A spy thriller “Let Bhutto Eat Grass Part Three”
Let Bhutto eat grass, part three. Shaunak Agarkhedkar. Editions du Faucon Blanc. Rs 450. Pages 358.
That it took up to four decades after the Pokhran explosion to fictionally sift through India’s nuclear history is indicative of the simplest issues that this type of fiction typically addresses: the ambivalence around of a nuclear warhead is such that it does not strike as a pressing enough subject to be dealt with in a thriller – the stakes are not immediately tangible; quite the contrary, in fact – the consequences are long, their impact too distant in time to be considered fodder for fiction.
It is easier to build fictitious facades around simpler, more black-and-white issues such as terrorism. Weapons of mass destruction – the right of every sovereign nation, you might say – leave too much room for controversy.
At Shaunak Agarkhedkar’s Let Bhutto eat grass deserves to be read as a fictional account of how a country chooses to implement its foreign and defense policy vis-à-vis a historically hostile neighbor. Inasmuch as these nations are not blind to the damage a nuclear warhead can cause, but their aim is to explore the more pragmatic side of the argument – to prevent, by covert means, another nation from building a nuclear bomb. .
In 1974, in the Thar Desert, Buddha smiled as India became a nuclear power. Five years later, a man is intercepted in the same desert, having escaped alive from the fallout of an Indian excursion to Kahuta.
An “int” – different government led to budget cuts for the research and analytics wing in the third installment of the Let Bhutto eat grass series, and the Mandarins inside – the young war-wounded Sablok, the aging veteran Arora, and the platoon leader Mishra – have to make do with whatever scraps they can get their hands on.
One of these scraps comes from the country of the colonizers of India, where the memoirs of Zulfi Bhutto – the one in the title, written before his execution by General Zia-ul-Haq – land on the lap of an agent of the squadron. , who immediately communicates it to his sweating superiors in Delhi.
The first idea that Part III could be different from its predecessors is when, shortly after, it inserts the reader in London, Dharmendra and Amitabh Bachchan finds mention. It’s the most notable cultural nod in a series curiously devoid of those, focused as they are on the politics of the time. This book is peppered with them, almost as if Agarkhedkar was making up for missed opportunities.
It is an improvement over Part II, which, while quite compelling, has been bogged down by Sablok’s trips to Trombay and the masses of technical know-how/what. Agarkhedkar doesn’t venture so close to the bomb this time around – the focus is now on the facility that could produce one, and how far the Pakistanis have come to build one.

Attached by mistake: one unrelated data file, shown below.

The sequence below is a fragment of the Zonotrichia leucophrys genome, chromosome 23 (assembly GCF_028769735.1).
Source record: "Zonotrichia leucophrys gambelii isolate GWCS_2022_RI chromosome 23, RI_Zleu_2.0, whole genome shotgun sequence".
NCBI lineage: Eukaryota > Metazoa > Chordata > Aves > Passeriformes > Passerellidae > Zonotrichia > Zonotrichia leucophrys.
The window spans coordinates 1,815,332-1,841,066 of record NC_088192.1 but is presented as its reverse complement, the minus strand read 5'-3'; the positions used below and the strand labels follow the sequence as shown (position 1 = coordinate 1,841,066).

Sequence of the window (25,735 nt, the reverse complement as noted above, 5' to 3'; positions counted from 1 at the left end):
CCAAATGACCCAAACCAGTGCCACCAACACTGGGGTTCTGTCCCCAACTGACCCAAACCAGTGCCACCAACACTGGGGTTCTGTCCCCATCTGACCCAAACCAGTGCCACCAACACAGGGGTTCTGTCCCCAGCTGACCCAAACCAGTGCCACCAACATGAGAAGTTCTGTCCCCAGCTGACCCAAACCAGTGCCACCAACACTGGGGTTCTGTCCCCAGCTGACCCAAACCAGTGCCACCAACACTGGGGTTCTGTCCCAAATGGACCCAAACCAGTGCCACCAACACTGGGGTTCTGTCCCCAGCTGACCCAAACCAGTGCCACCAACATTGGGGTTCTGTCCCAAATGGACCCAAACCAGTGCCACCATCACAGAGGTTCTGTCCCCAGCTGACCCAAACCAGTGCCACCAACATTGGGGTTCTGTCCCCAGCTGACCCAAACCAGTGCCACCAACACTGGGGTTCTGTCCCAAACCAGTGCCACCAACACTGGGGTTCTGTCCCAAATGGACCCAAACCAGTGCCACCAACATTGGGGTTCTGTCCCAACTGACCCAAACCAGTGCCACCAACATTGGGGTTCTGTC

History buffs will be directed to the tests in Balochistan in 1998 as evidence of Pakistan’s nuclear capability, and it is to Agarkhedkar’s credit that he crafts a story in which the development of such technology is likely two decades earlier.
What really gives the book legs is what made its predecessors such unusual specimens in the world of Indian spy fiction – Sablok is not the hero. Nor does Arora. Neither Mishra. Yeshwant Mhatre is an agent, but not the agent, and James Bond, he is light years away from being. And Nissa, the London-based operator, is as much a femme fatale as golden eyes Xenia Onatopp is an analyst.
As if Pakistan’s determination to eat grass weren’t enough, the Wing’s own government is a pain in the ass, digging its face into its personnel files and making mountains of molehills it finds quite interesting. One can’t help but link it to events in the neighboring nation, where a legally elected prime minister has not only been impeached, but literally eliminated, and wonders if that’s what Raisina Hill fears above all else. .
Agarkhedkar keeps it strictly professional – something that wasn’t as boring in the first two books, which were a bit shorter than Part III. Here, the characters’ lack of personal life is noticeable, and although Nissa has a drinking session with her neighbors early on, there is nothing else outside of work depicted.
In some ways that’s admirable (how many true spy novels explore the personal side of the personal?), but when you’ve spent as much time with the characters as Part III makes you, it gets a bit monotonous to stay huddled in the workspaces.
The fact that his use of language retains his tried and true traits gives huge credit to Agarkhedkar. It is a formidable exercise in the art of restraint: the functionality of language is paramount, and its deployment is part of a Spartan space that Agarkhedkar has made his own. He doesn’t feel subscribed. There is an ebb and flow. There’s the kind of humor you’ll only get from government officials – goofy, often morbid, but economical.
Nothing in the book will make a reader gasp or laugh, but sometimes that’s for the best – calm, methodical writing can be just as compelling as quiet, methodical spying.
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